Africa is home to over 30,000 edible plant species
Africa is home to more than 30,000 edible plant species that could provide a vital source of nutrition on the continent as climate change threatens worsening famine, a leading climate scientist wrote in The Conversation.
Reviving hardy, underused crop species could counter over-reliance on three main crops – rice, maize, and wheat – that account for 60% of calories consumed on the continent.
Many of Africa’s overlooked edible plants such as cowpea, pigeon pea, and sorghum are able to grow on land where mainstream crops can’t thrive – and are more resilient, withstanding the rising temperatures and more frequent droughts brought about by climate change.
But knowledge of how to farm these plant species is slowly fading away, while a social stigma persists that they are only eaten by poor people, wrote Tafadzwanashe Mabhaudhi, a climate change professor at the London School of Hygiene and Tropical Medicine.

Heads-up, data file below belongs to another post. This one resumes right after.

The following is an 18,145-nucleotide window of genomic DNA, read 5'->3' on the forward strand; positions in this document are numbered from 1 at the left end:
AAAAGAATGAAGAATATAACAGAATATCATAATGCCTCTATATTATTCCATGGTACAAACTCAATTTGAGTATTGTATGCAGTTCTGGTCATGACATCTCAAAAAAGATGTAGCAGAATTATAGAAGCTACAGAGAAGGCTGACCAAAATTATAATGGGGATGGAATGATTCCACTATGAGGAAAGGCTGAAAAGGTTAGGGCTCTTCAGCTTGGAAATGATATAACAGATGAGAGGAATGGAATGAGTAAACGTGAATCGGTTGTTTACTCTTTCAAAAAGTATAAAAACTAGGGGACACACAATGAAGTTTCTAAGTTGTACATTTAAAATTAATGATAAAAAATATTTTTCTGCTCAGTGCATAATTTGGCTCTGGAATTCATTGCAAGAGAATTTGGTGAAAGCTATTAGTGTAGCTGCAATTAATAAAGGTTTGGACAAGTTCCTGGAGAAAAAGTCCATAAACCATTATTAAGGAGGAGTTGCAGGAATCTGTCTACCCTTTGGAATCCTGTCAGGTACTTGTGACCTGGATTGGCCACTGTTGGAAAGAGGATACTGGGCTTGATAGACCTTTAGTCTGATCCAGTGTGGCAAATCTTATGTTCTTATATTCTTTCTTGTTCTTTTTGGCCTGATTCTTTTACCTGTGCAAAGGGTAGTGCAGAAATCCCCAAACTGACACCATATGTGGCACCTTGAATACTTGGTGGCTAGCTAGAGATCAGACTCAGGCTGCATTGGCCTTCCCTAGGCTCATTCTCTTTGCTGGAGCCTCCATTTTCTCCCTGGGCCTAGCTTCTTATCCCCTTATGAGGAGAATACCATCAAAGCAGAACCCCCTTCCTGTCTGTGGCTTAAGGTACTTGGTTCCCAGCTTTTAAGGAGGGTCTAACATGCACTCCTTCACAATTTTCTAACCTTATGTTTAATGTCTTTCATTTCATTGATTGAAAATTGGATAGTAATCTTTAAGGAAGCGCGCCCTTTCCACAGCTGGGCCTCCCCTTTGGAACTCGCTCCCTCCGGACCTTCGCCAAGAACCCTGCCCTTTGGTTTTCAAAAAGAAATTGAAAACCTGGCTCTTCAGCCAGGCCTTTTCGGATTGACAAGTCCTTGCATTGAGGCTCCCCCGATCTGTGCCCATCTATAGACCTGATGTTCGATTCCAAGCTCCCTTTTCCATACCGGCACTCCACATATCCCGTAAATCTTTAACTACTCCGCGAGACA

Neglecting agrobiodiversity in favor of monoculture has left farmers “vulnerable to external shocks”, so government incentives are needed to bring neglected crops back into the mainstream. Exploiting Africa’s treasure trove of plant diversity would not only enable its countries to “easily feed themselves” but would “improve plant resilience in times of climate change,” he wrote.
Research shows that smallholder agriculture in Africa is a vehicle through which poverty reduction and rural development can be achieved. Recent research into crop and dietary diversity, smallholder farming and malnutrition in South Africa found that smallholder farmers who grow a wider range of crops have a more diverse diet. They also make better sales in local markets and use the profits to buy a wider range of food.
The research also found that, if supported with training, market and credit access, smallholder farmers could contribute to the dietary diversity of communities. This also translates to improved income for rural households and creates employment. Growing underutilised crops can promote pathways out of poverty
Source: The Conversation and Semafor